CLEMSON, S.C. — South Carolina’s coastal residents know all too well what it’s like to see a hurricane churning through the Atlantic and wonder whether they should head for higher ground or hunker down and hope the storm passes harmlessly out to sea.
Constantly changing conditions, such as the storm’s track and intensity, can make the decisions agonizingly difficult, but new research led by Yongjia Song of Clemson University could help make it easier to adapt.
Over the next five years, Song and his team will work to create a tool for emergency management officials that will show hurricane paths, their cones of uncertainty, what shelters should open and where relief items such as food and water should be sent over time. The results will update as the storm’s conditions change.
Song, an assistant professor of industrial engineering, is receiving $500,000 through the National Science Foundation’s CAREER program to fund his project.
“It’s going to help government officials to make the plans more adaptive and flexible,” Song said. “It’s also going to help the individual decision makers when they consider evacuation and help them develop their own contingency plans in hurricane season.”
The research will apply to natural disasters that have a slow onset, such as hurricanes and floods. While it would be several years away, Song sees the possibility of eventually using the research to make an app used directly by members of the general public to adjust their plans as hurricanes approach the coast.
Kevin Taaffe, interim chair of the Department of Industrial Engineering, congratulated Song on his CAREER award.
“We celebrate CAREER awards in higher education because they are among the nation’s highest honors for junior faculty members, and they are a sign of future success,” Taaffe said. “The award is a testament to Dr. Song’s hard work and is a well-deserved honor.”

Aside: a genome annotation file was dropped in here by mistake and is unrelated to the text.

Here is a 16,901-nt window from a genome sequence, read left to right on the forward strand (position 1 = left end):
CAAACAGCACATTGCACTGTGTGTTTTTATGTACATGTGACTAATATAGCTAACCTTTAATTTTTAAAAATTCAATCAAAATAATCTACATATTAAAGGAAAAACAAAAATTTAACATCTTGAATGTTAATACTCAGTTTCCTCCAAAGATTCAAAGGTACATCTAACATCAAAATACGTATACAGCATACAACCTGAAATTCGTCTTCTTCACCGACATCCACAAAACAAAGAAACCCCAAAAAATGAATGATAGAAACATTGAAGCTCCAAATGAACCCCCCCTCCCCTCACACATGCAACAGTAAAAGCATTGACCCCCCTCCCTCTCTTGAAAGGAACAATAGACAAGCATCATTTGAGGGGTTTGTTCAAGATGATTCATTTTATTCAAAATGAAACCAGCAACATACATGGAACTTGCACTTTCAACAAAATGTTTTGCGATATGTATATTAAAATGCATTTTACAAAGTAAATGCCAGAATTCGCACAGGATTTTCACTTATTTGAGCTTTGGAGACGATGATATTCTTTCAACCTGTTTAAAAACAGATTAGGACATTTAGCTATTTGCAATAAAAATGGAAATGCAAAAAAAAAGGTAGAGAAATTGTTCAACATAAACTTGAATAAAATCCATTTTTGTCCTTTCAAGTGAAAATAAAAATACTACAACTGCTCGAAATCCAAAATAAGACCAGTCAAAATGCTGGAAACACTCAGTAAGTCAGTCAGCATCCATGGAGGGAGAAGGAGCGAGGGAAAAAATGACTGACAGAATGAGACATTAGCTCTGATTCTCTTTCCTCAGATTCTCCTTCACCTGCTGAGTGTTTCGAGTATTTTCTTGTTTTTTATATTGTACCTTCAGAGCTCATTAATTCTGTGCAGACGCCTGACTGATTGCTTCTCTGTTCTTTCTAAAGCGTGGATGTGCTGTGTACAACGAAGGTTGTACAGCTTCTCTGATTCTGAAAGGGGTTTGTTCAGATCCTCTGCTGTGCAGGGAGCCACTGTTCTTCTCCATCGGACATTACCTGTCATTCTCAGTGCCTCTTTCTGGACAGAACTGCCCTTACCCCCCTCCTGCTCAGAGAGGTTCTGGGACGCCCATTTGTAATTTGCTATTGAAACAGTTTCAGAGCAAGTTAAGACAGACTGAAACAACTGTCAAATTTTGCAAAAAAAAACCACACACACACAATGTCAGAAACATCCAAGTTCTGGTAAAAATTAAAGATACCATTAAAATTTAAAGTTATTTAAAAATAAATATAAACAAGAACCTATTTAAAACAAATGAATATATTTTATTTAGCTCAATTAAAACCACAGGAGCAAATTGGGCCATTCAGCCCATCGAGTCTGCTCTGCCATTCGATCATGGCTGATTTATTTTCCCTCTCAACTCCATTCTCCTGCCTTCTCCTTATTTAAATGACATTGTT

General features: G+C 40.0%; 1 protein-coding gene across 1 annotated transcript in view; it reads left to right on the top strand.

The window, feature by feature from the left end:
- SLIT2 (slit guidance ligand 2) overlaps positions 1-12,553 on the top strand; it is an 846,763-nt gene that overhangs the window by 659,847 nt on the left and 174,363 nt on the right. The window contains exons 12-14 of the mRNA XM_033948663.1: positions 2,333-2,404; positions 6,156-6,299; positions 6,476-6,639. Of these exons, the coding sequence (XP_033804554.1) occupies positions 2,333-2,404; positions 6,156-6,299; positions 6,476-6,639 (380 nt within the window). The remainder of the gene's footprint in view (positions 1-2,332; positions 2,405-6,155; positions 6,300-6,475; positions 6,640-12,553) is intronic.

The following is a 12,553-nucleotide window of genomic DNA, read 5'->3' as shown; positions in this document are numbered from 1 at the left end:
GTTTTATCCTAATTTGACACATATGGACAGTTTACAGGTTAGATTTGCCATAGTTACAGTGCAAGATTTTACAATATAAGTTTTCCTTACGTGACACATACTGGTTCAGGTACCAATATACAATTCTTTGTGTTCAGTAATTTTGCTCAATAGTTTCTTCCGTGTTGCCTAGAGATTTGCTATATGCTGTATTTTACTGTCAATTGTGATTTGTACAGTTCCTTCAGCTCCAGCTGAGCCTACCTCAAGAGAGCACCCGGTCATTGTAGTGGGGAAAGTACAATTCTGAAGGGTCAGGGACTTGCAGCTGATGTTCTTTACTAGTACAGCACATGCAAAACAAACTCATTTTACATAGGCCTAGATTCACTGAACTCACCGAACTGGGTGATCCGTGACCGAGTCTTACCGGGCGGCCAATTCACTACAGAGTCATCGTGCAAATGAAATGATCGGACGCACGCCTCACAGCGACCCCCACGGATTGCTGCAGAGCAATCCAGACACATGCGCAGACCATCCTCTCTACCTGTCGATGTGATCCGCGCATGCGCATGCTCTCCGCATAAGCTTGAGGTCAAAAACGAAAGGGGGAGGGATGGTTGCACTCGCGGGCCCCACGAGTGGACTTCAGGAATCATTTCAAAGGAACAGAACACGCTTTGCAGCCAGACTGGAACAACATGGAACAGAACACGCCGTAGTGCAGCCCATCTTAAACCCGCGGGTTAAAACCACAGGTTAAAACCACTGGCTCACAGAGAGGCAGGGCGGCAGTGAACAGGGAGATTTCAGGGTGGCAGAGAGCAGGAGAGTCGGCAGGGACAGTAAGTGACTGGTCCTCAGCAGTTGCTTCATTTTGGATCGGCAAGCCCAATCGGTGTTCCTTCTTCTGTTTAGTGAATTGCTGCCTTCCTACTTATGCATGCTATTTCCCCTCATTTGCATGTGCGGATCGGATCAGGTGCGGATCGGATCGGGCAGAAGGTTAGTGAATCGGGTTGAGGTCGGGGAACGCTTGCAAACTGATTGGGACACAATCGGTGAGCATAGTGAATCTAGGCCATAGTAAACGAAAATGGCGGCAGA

At the heart of Song’s research is some sophisticated math. As part of the project, he plans to create stochastic programming models and an algorithmic framework to improve the solution efficiency. Stochastic programming is a mathematical optimization technique that helps people make decisions under uncertainty and has been applied to a wide range of tasks, such as managing fleets of vehicles and scheduling medical appointments.
Song’s research will give students a chance to work on the cutting-edge in the field of operations research. Among them is Murwan Siddig, a Ph.D. candidate who wants to conduct research and teach in academia after graduation.
“This work helps society, especially here in South Carolina,” Siddig said. “I think using science and engineering tools to help the world and doing something meaningful is a great thing to do. That’s what makes it exciting. It’s a great opportunity to be working on this.”
Also as part of the award, Song plans to use his research to enhance his educational offerings. He will revamp a graduate-level course on network optimization and develop a new Ph.D.-level course on optimization under uncertainty. Song also plans to develop a Creative Inquiry research project for undergraduates, which will include a “real-time hurricane watch.”
Beyond the University, Song plans several workshops on disaster-relief logistics and will invite emergency managers and practitioners from South Carolina Emergency Management Division (SCEMD) to share insights on current disaster relief practices. He also plans to create outreach activities for K-12 students and the general public that he plans to make available in Clemson’s STEAM Exhibit at Artisphere.